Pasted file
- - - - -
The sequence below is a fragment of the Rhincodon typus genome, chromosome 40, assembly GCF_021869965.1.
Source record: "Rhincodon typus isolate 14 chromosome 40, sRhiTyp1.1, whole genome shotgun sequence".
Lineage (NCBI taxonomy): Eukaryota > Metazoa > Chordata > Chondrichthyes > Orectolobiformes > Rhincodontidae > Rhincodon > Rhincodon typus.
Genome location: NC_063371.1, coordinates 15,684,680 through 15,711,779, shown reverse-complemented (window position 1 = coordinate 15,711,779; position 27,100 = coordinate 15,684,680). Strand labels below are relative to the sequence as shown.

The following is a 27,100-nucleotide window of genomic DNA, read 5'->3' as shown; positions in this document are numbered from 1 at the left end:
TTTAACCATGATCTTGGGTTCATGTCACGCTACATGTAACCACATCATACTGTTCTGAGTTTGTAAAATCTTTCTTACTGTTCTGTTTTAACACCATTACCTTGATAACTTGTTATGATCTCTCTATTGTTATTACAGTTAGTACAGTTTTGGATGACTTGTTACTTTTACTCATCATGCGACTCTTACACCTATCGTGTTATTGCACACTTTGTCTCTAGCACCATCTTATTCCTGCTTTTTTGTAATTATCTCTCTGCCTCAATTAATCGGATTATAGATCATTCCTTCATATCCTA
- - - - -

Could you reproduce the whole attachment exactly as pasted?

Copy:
The sequence below is a fragment of the Rhincodon typus genome, chromosome 40, assembly GCF_021869965.1.
Source record: "Rhincodon typus isolate 14 chromosome 40, sRhiTyp1.1, whole genome shotgun sequence".
Lineage (NCBI taxonomy): Eukaryota > Metazoa > Chordata > Chondrichthyes > Orectolobiformes > Rhincodontidae > Rhincodon > Rhincodon typus.
Genome location: NC_063371.1, coordinates 15,684,680 through 15,711,779, shown reverse-complemented (window position 1 = coordinate 15,711,779; position 27,100 = coordinate 15,684,680). Strand labels below are relative to the sequence as shown.

The following is a 27,100-nucleotide window of genomic DNA, read 5'->3' as shown; positions in this document are numbered from 1 at the left end:
TTTAACCATGATCTTGGGTTCATGTCACGCTACATGTAACCACATCATACTGTTCTGAGTTTGTAAAATCTTTCTTACTGTTCTGTTTTAACACCATTACCTTGATAACTTGTTATGATCTCTCTATTGTTATTACAGTTAGTACAGTTTTGGATGACTTGTTACTTTTACTCATCATGCGACTCTTACACCTATCGTGTTATTGCACACTTTGTCTCTAGCACCATCTTATTCCTGCTTTTTTGTAATTATCTCTCTGCCTCAATTAATCGGATTATAGATCATTCCTTCATATCCTA